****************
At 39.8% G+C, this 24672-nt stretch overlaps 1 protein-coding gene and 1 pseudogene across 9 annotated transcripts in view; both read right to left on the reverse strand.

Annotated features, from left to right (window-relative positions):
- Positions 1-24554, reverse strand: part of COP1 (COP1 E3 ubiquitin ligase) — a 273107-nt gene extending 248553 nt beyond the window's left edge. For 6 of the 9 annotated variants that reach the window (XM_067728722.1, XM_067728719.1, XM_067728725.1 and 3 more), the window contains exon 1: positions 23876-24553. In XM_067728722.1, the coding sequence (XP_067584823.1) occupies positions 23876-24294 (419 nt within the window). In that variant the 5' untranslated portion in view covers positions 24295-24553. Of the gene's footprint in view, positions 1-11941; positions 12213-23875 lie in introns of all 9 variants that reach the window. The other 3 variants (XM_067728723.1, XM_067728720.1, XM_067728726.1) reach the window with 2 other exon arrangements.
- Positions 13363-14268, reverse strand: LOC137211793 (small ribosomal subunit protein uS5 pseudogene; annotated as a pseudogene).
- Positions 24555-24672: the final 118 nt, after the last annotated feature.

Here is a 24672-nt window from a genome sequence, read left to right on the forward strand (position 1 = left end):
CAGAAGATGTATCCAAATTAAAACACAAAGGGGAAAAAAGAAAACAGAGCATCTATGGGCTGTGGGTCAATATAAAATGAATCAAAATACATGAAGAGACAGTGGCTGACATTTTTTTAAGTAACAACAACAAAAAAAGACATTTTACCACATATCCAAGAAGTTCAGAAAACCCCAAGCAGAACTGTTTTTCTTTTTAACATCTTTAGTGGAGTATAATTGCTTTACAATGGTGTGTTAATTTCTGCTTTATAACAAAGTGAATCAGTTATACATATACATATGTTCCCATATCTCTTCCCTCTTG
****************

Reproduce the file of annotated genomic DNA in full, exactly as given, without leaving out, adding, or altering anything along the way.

At 39.8% G+C, this 24672-nt stretch overlaps 1 protein-coding gene and 1 pseudogene across 9 annotated transcripts in view; both read right to left on the reverse strand.

Annotated features, from left to right (window-relative positions):
- Positions 1-24554, reverse strand: part of COP1 (COP1 E3 ubiquitin ligase) — a 273107-nt gene extending 248553 nt beyond the window's left edge. For 6 of the 9 annotated variants that reach the window (XM_067728722.1, XM_067728719.1, XM_067728725.1 and 3 more), the window contains exon 1: positions 23876-24553. In XM_067728722.1, the coding sequence (XP_067584823.1) occupies positions 23876-24294 (419 nt within the window). In that variant the 5' untranslated portion in view covers positions 24295-24553. Of the gene's footprint in view, positions 1-11941; positions 12213-23875 lie in introns of all 9 variants that reach the window. The other 3 variants (XM_067728723.1, XM_067728720.1, XM_067728726.1) reach the window with 2 other exon arrangements.
- Positions 13363-14268, reverse strand: LOC137211793 (small ribosomal subunit protein uS5 pseudogene; annotated as a pseudogene).
- Positions 24555-24672: the final 118 nt, after the last annotated feature.

Here is a 24672-nt window from a genome sequence, read left to right on the forward strand (position 1 = left end):
CAGAAGATGTATCCAAATTAAAACACAAAGGGGAAAAAAGAAAACAGAGCATCTATGGGCTGTGGGTCAATATAAAATGAATCAAAATACATGAAGAGACAGTGGCTGACATTTTTTTAAGTAACAACAACAAAAAAAGACATTTTACCACATATCCAAGAAGTTCAGAAAACCCCAAGCAGAACTGTTTTTCTTTTTAACATCTTTAGTGGAGTATAATTGCTTTACAATGGTGTGTTAATTTCTGCTTTATAACAAAGTGAATCAGTTATACATATACATATGTTCCCATATCTCTTCCCTCTTG